By Eric Burnley Sr.*
Updated: June 25, 2015
DELAWARE BAY Croaker have become the primary target for head boats and some charter boats operating from Bowers Beach to Lewes. Private boats are also getting in on the hot action. The best bite so far has been on the reef sites with the larger fish holding directly over hard structure.
If you like to catch fish that put up a pretty good fight on light tackle then croaker are for you. All you need is a box of bloodworms, strips of squid or cut fresh bait and you will be ready to catch croaker. A simple two-hook top-bottom rig armed with circle hooks and held to the bottom with a bank sinker is the best setup. Use just enough bait to cover the hooks because croaker are nibblers and will eat away long bait strips never getting to the hook. With the circle hooks I just drop back for a few seconds when I feel a bite and then raise the rod tip to set the hook. Remember, Delaware does have an eight–inch minimum size limit on croaker.
Flounder have been caught over reef sites by those who spend the time to learn how to work the rubble. You pretty much have to be on the structure to catch a flounder. Jigging with a bucktail from a boat that the captain can hold in place has been the most productive technique. Drifting over structure will also produce flounder. Some of the best baits to decorate your bucktail include squid strips, strips of fresh fish, shiners, live minnows and Gulp!.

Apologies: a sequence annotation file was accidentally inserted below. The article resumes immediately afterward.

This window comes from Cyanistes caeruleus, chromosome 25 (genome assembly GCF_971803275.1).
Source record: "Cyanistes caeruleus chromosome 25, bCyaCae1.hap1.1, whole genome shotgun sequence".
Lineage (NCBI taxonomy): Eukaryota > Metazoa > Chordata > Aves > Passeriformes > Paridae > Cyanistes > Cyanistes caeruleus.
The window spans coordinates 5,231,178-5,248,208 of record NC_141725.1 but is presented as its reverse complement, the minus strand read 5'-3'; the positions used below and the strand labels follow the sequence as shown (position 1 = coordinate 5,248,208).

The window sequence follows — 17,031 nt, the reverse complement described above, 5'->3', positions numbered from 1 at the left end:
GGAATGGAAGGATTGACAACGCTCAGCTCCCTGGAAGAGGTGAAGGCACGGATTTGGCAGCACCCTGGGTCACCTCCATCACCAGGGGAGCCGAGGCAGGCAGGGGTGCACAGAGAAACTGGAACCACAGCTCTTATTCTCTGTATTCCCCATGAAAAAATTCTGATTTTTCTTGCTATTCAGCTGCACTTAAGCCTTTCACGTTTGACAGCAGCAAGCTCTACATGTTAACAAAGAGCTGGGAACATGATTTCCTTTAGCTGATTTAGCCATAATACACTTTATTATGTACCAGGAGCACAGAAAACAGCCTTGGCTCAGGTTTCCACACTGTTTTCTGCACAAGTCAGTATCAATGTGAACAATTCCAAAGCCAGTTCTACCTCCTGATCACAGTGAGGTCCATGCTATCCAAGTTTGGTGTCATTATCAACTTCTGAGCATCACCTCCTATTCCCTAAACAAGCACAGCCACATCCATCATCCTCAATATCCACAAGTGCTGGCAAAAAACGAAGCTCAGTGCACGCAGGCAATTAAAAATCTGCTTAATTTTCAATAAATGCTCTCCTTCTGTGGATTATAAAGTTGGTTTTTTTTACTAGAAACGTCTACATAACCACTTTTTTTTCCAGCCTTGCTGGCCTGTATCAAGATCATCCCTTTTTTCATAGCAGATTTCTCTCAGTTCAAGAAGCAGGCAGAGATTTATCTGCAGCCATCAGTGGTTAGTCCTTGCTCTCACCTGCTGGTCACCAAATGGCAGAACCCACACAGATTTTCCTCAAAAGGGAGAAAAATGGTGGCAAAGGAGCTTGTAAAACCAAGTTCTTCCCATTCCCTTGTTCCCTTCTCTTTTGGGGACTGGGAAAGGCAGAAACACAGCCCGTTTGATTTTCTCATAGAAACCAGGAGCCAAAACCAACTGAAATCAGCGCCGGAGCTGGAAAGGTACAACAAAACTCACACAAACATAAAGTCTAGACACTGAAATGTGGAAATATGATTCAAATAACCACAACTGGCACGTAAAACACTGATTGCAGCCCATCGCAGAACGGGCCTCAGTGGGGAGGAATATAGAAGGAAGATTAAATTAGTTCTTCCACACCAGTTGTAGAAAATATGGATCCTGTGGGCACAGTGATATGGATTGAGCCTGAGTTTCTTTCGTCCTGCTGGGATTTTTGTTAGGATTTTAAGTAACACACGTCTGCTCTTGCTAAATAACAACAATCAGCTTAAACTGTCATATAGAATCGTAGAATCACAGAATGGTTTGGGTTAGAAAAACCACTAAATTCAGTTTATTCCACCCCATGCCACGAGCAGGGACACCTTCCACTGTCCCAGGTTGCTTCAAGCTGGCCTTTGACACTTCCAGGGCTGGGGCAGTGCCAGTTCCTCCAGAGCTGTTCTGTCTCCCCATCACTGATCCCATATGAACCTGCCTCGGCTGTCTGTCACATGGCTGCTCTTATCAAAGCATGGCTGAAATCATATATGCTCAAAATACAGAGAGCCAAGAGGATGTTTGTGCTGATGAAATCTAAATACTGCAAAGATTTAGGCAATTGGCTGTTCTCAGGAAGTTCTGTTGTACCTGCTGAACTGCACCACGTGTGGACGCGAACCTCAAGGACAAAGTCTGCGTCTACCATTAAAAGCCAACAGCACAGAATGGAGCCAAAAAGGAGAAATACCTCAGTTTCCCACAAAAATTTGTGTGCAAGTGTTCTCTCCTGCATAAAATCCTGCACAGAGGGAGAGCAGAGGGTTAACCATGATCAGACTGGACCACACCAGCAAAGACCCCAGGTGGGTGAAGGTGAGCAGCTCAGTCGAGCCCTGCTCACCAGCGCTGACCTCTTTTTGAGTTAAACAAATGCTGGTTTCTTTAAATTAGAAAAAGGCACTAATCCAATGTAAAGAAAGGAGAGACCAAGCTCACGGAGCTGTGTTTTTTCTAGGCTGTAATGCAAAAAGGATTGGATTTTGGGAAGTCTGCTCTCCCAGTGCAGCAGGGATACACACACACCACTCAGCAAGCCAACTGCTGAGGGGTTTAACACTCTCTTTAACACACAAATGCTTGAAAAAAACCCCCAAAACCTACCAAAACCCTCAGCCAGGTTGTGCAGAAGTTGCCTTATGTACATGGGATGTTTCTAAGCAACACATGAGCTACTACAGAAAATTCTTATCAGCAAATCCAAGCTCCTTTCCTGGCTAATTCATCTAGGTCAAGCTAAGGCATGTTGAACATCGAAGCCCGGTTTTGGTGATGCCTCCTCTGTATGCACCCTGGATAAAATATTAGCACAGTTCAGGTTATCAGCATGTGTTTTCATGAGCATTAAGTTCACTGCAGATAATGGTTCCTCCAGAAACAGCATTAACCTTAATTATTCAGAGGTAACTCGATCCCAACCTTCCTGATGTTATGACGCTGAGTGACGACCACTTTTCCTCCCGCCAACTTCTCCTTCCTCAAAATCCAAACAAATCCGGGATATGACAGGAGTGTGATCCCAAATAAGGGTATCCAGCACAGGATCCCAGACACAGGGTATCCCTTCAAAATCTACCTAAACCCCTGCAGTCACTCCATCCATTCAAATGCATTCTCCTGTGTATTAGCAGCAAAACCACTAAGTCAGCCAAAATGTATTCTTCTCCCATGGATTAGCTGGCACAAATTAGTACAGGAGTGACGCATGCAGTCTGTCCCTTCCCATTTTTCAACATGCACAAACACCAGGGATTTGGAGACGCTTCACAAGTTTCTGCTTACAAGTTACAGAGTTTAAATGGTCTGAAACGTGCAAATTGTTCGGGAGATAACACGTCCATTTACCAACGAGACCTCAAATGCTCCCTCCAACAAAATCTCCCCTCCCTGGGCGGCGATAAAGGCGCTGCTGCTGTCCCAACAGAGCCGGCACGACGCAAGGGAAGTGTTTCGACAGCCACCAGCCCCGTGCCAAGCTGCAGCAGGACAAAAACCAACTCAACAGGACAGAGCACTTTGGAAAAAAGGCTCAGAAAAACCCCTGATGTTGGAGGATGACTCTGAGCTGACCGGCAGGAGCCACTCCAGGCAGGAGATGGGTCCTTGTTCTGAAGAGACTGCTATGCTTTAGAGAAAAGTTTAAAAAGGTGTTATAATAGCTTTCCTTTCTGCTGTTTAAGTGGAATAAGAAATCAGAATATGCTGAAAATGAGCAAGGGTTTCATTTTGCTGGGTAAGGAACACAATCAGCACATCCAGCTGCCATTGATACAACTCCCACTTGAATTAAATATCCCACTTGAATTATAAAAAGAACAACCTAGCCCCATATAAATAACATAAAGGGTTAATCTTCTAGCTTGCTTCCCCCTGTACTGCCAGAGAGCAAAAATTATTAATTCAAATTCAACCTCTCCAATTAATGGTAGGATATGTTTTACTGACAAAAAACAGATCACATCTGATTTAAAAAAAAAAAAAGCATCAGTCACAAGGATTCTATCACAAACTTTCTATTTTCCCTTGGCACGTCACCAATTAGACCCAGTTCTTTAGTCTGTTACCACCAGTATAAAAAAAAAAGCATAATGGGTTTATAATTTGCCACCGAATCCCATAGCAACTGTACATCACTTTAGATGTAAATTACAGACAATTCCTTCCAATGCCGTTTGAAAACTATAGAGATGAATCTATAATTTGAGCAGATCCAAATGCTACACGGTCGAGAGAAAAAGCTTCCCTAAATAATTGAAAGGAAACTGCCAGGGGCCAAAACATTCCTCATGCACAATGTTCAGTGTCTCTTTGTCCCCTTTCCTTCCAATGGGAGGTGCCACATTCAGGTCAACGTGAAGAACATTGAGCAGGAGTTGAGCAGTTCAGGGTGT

Flounder are still being caught out of the Broadkill River and the Lewes and Rehoboth Canal. Drifting with live minnows, squid strips or shiners has been the most productive technique. Croaker are beginning to move into these waters as well.
In the upper reaches of the bay croaker have been caught from shore at Augustine Beach on down to the pier at Woodland Beach. Peeler crab is a favorite bait along with bloodworms and squid. White perch and small rockfish have been taken along with the croaker.
In the C&D Canal some big catfish have been caught on chunks of bunker and bloodworms. Reedy Point has produced a few of these nice fish.
The very occasional weakfish has been caught out of Roosevelt Inlet and along the walls in Lewes. Gulp! on a jighead has produced some of these rare fish.
INSHORE OCEAN On Saturday I fished on the Rehoboth Star out of Indian River Inlet. We worked Reef Site 11 and the Old Grounds for a decent catch of flounder. The number of boats at both locations indicated this was pretty much the only game in town. I was using my favorite flounder rig, a Delaware Bay Green Machine with a Tsunami Ball Jig. My bait was fresh-caught sea robin and strips of squid. At the end of the day I had boxed three flounder and one lonely sea bass.
Another boat out of Southshore Marina had a good catch of sea bass and ling off the ex-destroyer USS Arthur W. Radford or the Del-Jersey-Land reef. Sea bass and ling were a common catch at the Old Grounds just a few years ago, but now they have moved much further offshore for reasons we can only guess.
Tuna and sharks are keeping anglers busy at various sea mounts from 20-fathoms on out. So far the tuna bite has been on the troll, but I suspect chumming will soon come into vogue. Sharks are usually caught by chumming and using the freshest bait you can find.
OFFSHORE OCEAN Tuna remain the primary target for offshore anglers. Both bigeyes and yellowfins have been caught at the Baltimore and Wilmington canyons. The best action seems to come at dawn and dusk so overnight trips have produced the most fish.
Dolphin and white marlin have been caught, but not in the numbers we will see later in the season.
INDIAN RIVER INLET Flounder fishing did improve a bit with fish caught along the southside of the inlet. The VFW Slough and Massey’s Ditch also gave up a few flatfish. Live minnows, strips of squid and Gulp! have all worked.